4

In other words, if I double my number of video cards, should I expect twice as many coins mined per unit time? From what I can gather, coins are rewarded in a winner-take-all fashion, so if you have more computing power, your pool can solve the next block in the chain before anyone else, and so rewards would favor people with more computer power in a non-linear way.

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Well, it's close to linear. It basically is. If there are 200 billion hashes per hour on the network currently, and if you are providing 200 thousand of those hashes, then you have a 1-in-a-million chance of scoring a block, right? If you double your hashing from adding a card, then you have a 2-in-a-million chance. But that's using rounded numbers (which are most applicable to the real world generally).

But let's imagine that you decide you want to run a million of those 200K hash cards. You'd be performing 200B hashes per hour. But the network was already at 200B/h, so now it's at 400B hashes per hour. So instead of you having a million-in-a-million (100%) chance, you'd only have a 50% chance of scoring any given block.

To address the added concern, the law of averages effectively says that only in appearance will the pools take greater than their share of winnings. If a pool is mining at 40% of the hash rate of the network, they have a 40% chance of winning a block. It really is as simple as that.

  • If I'm understanding your answer, you're saying probability of mining a coin scales linearly with computation power. But probability of mining is not the same as coins mined, right? – crypdick Feb 10 '17 at 19:43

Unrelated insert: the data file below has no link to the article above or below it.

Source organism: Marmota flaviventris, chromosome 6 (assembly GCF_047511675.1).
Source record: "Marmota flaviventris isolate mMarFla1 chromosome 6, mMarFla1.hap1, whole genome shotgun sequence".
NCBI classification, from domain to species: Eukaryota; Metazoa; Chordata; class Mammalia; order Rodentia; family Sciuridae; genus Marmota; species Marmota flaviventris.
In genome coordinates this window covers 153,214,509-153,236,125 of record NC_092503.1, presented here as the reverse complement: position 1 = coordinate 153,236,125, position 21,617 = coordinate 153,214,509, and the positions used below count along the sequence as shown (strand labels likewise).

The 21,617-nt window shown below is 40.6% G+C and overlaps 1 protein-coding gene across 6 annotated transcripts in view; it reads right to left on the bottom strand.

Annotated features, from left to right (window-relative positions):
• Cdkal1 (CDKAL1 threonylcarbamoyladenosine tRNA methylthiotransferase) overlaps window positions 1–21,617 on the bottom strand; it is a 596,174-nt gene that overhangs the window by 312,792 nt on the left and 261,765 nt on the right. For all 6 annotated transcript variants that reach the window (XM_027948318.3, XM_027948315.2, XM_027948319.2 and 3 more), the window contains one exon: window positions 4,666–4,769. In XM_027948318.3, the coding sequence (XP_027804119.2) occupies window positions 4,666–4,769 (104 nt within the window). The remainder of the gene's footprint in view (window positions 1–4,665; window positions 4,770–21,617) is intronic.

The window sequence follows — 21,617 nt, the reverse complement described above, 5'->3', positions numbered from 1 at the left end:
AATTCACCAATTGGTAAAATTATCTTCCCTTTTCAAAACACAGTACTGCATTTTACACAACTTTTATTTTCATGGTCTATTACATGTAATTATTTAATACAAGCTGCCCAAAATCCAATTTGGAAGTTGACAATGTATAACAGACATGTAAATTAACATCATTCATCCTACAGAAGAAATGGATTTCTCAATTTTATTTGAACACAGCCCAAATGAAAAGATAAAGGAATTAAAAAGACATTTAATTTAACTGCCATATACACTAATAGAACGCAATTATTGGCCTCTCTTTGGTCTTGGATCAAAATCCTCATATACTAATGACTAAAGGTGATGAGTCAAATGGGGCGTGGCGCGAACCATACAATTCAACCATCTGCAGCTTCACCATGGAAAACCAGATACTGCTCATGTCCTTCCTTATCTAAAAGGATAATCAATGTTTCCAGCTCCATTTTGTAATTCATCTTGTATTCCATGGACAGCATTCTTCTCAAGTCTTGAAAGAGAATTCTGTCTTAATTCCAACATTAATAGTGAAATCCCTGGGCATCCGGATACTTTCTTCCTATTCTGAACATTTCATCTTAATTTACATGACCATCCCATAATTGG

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    Coins are minted according to an emission schedule. The coins minted per block decreases slowly over time. But that's sort of irrelevant. Your hash rate as a percentage of the total network hash rate is your chance of mining a block. If you mine a block, you get the full block reward for that block. If a pool mines a block, the pool gets the full block reward for that block. Just because you have only a small chance to mine a block, doesn't mean you'll find it more slowly (more into the future), and therefore get a smaller block reward. I hope that makes sense and is what you're asking. – scoobybejesus Feb 10 '17 at 20:20
  • Ok. I think I figured out what my mistake was. I was assuming that everyone competing to solve the block were iterating through the list of possible nonces in the same sequence, so whoever could go through the nonces quickest would win the XMR reward. I guess it must be randomized, so then the law of averages comes into play. Thanks for your patient explanation! – crypdick Feb 10 '17 at 20:39

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